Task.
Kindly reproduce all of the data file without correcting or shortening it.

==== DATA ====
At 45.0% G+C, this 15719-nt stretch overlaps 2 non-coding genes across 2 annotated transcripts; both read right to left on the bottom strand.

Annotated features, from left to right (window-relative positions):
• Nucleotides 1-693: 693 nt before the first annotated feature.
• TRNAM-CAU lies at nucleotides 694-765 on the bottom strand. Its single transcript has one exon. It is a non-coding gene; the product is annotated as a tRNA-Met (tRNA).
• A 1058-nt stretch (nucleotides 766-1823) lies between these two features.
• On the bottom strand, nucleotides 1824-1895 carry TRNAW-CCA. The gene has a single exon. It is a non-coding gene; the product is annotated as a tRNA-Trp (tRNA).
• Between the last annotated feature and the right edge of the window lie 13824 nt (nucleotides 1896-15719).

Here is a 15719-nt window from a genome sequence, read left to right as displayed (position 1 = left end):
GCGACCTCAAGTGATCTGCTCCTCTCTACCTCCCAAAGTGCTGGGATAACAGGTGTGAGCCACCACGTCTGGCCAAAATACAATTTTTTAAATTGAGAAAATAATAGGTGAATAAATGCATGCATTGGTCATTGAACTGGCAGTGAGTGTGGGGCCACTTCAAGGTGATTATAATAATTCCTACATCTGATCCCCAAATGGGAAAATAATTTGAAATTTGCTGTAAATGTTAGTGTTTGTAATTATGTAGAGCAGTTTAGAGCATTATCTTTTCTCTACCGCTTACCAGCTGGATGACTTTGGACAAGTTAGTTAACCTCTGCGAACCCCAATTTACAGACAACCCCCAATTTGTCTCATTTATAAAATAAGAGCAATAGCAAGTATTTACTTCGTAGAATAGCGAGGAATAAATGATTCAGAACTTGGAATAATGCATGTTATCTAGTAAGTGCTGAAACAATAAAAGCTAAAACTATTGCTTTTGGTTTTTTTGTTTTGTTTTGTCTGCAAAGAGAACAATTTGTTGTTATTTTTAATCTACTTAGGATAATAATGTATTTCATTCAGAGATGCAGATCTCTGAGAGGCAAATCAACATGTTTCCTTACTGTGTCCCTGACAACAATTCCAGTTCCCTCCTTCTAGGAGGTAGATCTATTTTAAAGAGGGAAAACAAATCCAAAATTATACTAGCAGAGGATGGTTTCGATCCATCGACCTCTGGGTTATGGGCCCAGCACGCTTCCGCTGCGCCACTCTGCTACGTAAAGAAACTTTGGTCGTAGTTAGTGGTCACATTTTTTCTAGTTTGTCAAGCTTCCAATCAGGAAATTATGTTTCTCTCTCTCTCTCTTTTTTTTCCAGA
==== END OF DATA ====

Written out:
At 45.0% G+C, this 15719-nt stretch overlaps 2 non-coding genes across 2 annotated transcripts; both read right to left on the bottom strand.

Annotated features, from left to right (window-relative positions):
• Nucleotides 1-693: 693 nt before the first annotated feature.
• TRNAM-CAU lies at nucleotides 694-765 on the bottom strand. Its single transcript has one exon. It is a non-coding gene; the product is annotated as a tRNA-Met (tRNA).
• A 1058-nt stretch (nucleotides 766-1823) lies between these two features.
• On the bottom strand, nucleotides 1824-1895 carry TRNAW-CCA. The gene has a single exon. It is a non-coding gene; the product is annotated as a tRNA-Trp (tRNA).
• Between the last annotated feature and the right edge of the window lie 13824 nt (nucleotides 1896-15719).

Here is a 15719-nt window from a genome sequence, read left to right as displayed (position 1 = left end):
GCGACCTCAAGTGATCTGCTCCTCTCTACCTCCCAAAGTGCTGGGATAACAGGTGTGAGCCACCACGTCTGGCCAAAATACAATTTTTTAAATTGAGAAAATAATAGGTGAATAAATGCATGCATTGGTCATTGAACTGGCAGTGAGTGTGGGGCCACTTCAAGGTGATTATAATAATTCCTACATCTGATCCCCAAATGGGAAAATAATTTGAAATTTGCTGTAAATGTTAGTGTTTGTAATTATGTAGAGCAGTTTAGAGCATTATCTTTTCTCTACCGCTTACCAGCTGGATGACTTTGGACAAGTTAGTTAACCTCTGCGAACCCCAATTTACAGACAACCCCCAATTTGTCTCATTTATAAAATAAGAGCAATAGCAAGTATTTACTTCGTAGAATAGCGAGGAATAAATGATTCAGAACTTGGAATAATGCATGTTATCTAGTAAGTGCTGAAACAATAAAAGCTAAAACTATTGCTTTTGGTTTTTTTGTTTTGTTTTGTCTGCAAAGAGAACAATTTGTTGTTATTTTTAATCTACTTAGGATAATAATGTATTTCATTCAGAGATGCAGATCTCTGAGAGGCAAATCAACATGTTTCCTTACTGTGTCCCTGACAACAATTCCAGTTCCCTCCTTCTAGGAGGTAGATCTATTTTAAAGAGGGAAAACAAATCCAAAATTATACTAGCAGAGGATGGTTTCGATCCATCGACCTCTGGGTTATGGGCCCAGCACGCTTCCGCTGCGCCACTCTGCTACGTAAAGAAACTTTGGTCGTAGTTAGTGGTCACATTTTTTCTAGTTTGTCAAGCTTCCAATCAGGAAATTATGTTTCTCTCTCTCTCTCTTTTTTTTCCAGA